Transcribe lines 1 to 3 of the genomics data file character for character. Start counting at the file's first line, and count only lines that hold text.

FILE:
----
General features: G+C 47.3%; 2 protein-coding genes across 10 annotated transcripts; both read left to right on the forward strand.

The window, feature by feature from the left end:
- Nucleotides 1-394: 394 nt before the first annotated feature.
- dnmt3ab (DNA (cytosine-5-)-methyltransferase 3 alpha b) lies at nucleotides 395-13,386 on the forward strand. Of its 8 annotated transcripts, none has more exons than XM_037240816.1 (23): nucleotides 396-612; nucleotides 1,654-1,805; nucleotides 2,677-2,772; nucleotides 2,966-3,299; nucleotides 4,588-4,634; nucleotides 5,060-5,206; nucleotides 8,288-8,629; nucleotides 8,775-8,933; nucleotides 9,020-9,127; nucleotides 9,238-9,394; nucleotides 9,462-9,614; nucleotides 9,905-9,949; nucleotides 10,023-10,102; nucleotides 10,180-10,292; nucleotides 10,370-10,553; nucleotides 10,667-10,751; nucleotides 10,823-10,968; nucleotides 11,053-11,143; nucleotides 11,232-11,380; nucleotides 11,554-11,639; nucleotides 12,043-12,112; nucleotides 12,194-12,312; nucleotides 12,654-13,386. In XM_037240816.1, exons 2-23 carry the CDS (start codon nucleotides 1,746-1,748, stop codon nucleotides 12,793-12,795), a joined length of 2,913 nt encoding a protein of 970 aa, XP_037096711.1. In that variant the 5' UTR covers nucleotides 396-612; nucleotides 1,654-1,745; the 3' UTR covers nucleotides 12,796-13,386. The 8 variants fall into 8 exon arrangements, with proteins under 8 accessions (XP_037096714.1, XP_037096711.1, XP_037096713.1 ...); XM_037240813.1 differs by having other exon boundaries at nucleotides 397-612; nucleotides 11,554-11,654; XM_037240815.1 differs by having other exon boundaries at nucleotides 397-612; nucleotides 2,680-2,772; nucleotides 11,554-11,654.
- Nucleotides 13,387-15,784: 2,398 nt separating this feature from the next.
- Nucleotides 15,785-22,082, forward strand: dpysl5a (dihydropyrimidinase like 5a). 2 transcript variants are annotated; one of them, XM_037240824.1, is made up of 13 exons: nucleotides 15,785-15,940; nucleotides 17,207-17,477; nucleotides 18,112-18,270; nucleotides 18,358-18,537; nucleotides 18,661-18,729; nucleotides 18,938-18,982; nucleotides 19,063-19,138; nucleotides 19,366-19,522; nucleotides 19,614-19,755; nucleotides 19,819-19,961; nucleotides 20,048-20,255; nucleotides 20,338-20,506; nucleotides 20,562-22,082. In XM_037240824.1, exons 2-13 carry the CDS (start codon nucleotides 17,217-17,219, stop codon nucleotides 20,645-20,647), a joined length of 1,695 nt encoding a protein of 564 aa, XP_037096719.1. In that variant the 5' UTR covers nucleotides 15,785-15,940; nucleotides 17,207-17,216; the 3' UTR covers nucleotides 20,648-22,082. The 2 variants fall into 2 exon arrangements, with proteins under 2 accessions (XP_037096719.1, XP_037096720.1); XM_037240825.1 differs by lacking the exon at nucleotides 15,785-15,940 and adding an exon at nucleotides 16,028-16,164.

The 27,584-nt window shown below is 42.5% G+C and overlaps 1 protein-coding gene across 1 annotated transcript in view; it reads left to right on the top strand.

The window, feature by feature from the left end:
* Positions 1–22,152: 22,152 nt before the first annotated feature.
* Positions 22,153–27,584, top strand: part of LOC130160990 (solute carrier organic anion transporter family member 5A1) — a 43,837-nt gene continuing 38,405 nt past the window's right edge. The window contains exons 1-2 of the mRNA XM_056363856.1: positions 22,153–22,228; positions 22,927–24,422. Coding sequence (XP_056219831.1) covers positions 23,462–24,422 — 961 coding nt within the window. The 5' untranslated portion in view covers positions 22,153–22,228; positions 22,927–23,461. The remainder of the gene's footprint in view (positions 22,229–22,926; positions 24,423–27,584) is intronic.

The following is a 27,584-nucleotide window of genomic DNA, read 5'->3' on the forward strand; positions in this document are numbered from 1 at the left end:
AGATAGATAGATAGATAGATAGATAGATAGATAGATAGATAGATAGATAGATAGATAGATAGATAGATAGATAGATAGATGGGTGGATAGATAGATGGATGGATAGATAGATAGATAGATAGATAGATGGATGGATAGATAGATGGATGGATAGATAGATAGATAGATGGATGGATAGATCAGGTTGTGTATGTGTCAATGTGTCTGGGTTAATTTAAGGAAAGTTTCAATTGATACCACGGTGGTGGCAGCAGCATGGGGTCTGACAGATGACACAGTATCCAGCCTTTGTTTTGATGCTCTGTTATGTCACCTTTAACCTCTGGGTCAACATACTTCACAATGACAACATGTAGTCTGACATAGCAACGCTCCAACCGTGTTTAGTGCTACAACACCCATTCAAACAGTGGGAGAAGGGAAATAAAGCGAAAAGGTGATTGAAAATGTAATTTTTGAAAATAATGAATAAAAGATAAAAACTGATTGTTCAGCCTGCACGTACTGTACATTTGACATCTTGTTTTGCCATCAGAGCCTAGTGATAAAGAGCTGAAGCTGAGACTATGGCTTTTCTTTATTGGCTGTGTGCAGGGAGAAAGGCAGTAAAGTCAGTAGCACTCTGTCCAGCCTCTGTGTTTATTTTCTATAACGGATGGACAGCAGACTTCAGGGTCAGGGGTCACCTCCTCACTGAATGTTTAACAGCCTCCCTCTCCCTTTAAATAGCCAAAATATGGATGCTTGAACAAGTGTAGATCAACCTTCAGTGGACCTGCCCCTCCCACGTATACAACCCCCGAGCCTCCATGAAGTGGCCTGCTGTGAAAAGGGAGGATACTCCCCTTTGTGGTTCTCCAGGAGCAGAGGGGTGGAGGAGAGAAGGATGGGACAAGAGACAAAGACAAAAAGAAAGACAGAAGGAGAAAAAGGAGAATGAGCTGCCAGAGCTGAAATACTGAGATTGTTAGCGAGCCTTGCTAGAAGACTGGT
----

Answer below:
General features: G+C 47.3%; 2 protein-coding genes across 10 annotated transcripts; both read left to right on the forward strand.

The window, feature by feature from the left end:
- Nucleotides 1-394: 394 nt before the first annotated feature.